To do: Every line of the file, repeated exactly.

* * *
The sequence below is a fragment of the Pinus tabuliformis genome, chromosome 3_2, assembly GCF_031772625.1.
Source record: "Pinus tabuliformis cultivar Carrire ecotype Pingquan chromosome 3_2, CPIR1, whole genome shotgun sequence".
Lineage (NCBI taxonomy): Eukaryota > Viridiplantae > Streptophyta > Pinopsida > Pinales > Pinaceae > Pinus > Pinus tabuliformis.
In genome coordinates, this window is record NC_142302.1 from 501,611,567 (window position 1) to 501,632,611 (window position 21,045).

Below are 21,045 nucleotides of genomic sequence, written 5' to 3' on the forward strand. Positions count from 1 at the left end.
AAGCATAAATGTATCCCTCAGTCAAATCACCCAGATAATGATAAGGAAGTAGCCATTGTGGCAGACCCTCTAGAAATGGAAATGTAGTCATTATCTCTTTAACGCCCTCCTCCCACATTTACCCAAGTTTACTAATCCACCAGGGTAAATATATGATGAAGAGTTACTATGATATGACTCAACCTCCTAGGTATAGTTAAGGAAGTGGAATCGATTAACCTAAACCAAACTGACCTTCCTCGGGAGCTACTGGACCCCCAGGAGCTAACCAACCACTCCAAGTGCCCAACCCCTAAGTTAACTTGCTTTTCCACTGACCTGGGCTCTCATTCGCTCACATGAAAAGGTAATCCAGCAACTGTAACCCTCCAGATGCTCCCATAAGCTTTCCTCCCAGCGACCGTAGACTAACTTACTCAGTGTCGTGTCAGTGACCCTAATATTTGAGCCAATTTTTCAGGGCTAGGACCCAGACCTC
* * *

The sequence below is a fragment of the Pinus tabuliformis genome, chromosome 3_2, assembly GCF_031772625.1.
Source record: "Pinus tabuliformis cultivar Carrire ecotype Pingquan chromosome 3_2, CPIR1, whole genome shotgun sequence".
Lineage (NCBI taxonomy): Eukaryota > Viridiplantae > Streptophyta > Pinopsida > Pinales > Pinaceae > Pinus > Pinus tabuliformis.
In genome coordinates, this window is record NC_142302.1 from 501,611,567 (window position 1) to 501,632,611 (window position 21,045).

Below are 21,045 nucleotides of genomic sequence, written 5' to 3' on the forward strand. Positions count from 1 at the left end.
AAGCATAAATGTATCCCTCAGTCAAATCACCCAGATAATGATAAGGAAGTAGCCATTGTGGCAGACCCTCTAGAAATGGAAATGTAGTCATTATCTCTTTAACGCCCTCCTCCCACATTTACCCAAGTTTACTAATCCACCAGGGTAAATATATGATGAAGAGTTACTATGATATGACTCAACCTCCTAGGTATAGTTAAGGAAGTGGAATCGATTAACCTAAACCAAACTGACCTTCCTCGGGAGCTACTGGACCCCCAGGAGCTAACCAACCACTCCAAGTGCCCAACCCCTAAGTTAACTTGCTTTTCCACTGACCTGGGCTCTCATTCGCTCACATGAAAAGGTAATCCAGCAACTGTAACCCTCCAGATGCTCCCATAAGCTTTCCTCCCAGCGACCGTAGACTAACTTACTCAGTGTCGTGTCAGTGACCCTAATATTTGAGCCAATTTTTCAGGGCTAGGACCCAGACCTC